The Oxford Handbook of Derivational Morphology


Author: Rochelle Lieber,Pavol Štekauer
Publisher: Oxford Handbooks in Linguistic
ISBN: 0199641641
Category: Language Arts & Disciplines
Page: 927
View: 8196
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This book provides a comprehensive and thorough overview of the study of derivational morphology. Chapters cover theoretical and definitional matters, formal and semantic issues, interdisciplinary connections, and detailed descriptions of derivational processes in a wide range of language families.

The Oxford Handbook of Inflection


Author: Matthew Baerman
Publisher: Oxford University Press, USA
ISBN: 0199591423
Category: Grammar, Comparative and general
Page: 672
View: 7535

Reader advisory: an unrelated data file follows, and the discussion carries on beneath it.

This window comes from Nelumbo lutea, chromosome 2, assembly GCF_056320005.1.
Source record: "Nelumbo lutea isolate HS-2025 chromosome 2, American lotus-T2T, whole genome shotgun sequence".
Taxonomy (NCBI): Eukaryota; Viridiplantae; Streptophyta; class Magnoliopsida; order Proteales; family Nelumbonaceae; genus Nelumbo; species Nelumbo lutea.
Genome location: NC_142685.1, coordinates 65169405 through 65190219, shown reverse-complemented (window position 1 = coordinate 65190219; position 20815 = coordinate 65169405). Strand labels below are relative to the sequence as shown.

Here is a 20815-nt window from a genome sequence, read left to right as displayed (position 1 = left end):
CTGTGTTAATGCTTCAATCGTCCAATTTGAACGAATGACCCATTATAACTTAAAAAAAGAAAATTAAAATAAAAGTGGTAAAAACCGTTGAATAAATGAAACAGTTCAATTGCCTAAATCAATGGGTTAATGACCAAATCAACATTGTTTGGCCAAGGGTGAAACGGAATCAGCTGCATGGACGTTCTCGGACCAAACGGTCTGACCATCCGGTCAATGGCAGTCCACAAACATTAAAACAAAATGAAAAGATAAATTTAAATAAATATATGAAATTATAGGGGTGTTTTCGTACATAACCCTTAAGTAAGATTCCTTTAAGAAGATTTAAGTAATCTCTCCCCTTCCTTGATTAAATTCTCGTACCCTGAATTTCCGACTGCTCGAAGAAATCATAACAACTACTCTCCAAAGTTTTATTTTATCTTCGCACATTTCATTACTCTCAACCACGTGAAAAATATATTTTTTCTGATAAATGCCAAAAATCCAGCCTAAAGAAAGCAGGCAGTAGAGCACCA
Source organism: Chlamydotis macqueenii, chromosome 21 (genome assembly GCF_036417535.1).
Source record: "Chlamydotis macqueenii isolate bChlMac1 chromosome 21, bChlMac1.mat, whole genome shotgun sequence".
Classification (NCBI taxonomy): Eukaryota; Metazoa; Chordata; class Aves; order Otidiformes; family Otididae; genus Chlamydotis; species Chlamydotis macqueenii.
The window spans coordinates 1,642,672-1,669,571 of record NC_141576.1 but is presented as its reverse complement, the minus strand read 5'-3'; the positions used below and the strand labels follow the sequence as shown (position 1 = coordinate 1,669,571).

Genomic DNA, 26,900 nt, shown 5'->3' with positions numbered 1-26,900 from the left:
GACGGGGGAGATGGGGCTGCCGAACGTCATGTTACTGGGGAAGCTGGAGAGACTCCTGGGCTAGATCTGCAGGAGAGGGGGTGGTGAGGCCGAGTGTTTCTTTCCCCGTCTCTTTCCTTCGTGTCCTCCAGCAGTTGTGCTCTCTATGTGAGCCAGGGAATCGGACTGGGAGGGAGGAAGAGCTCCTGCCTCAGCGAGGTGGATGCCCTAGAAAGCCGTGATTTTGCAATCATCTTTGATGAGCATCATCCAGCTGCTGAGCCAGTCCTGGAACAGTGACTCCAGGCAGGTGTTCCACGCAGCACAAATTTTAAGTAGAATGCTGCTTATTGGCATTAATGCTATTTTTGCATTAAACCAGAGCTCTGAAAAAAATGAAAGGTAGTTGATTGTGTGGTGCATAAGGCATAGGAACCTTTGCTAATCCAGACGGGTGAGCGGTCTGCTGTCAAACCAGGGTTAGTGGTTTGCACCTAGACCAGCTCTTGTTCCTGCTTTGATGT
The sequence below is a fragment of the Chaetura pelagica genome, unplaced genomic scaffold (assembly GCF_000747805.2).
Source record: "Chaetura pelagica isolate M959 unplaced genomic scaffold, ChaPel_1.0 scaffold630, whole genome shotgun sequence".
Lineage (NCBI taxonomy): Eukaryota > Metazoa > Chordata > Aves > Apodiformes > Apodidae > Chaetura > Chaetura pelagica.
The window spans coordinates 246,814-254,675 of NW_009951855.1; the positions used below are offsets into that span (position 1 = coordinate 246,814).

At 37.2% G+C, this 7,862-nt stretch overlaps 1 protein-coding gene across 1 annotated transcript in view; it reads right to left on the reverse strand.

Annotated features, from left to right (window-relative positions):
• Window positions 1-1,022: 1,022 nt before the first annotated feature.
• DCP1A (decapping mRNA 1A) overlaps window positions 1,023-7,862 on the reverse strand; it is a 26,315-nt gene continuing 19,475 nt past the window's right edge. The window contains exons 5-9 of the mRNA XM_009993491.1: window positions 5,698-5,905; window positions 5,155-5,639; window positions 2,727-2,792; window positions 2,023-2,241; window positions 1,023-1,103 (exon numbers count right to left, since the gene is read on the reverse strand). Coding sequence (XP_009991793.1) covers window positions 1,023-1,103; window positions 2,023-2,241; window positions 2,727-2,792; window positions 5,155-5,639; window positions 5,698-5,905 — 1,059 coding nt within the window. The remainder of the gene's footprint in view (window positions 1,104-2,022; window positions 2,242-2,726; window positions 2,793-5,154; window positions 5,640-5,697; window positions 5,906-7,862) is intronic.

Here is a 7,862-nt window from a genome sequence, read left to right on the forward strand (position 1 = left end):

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This is the latest addition to a group of handbooks covering the field of morphology, alongside The Oxford Handbook of Case (2008), The Oxford Handbook of Compounding (2009), and The Oxford Handbook of Derivational Morphology (2014). It provides a comprehensive state-of-the-art overview of work on inflection - the expression of grammatical information through changes in word forms. The volume's 24 chapters are written by experts in the field from a variety of theoretical backgrounds, with examples drawn from a wide range of languages. The first part of the handbook covers the fundamental building blocks of inflectional form and content: morphemes, features, and means of exponence. Part 2 focuses on what is arguably the most characteristic property of inflectional systems, paradigmatic structure, and the non-trivial nature of the mapping between function and form. The third part deals with change and variation over time, and the fourth part covers computational issues from a theoretical and practical standpoint. Part 5 addresses psycholinguistic questions relating to language acquisition and neurocognitive disorders. The final part is devoted to sketches of individual inflectional systems, illustrating a range of typological possibilities across a genetically diverse set of languages from Africa, Asia and the Pacific, Australia, Europe, and South America.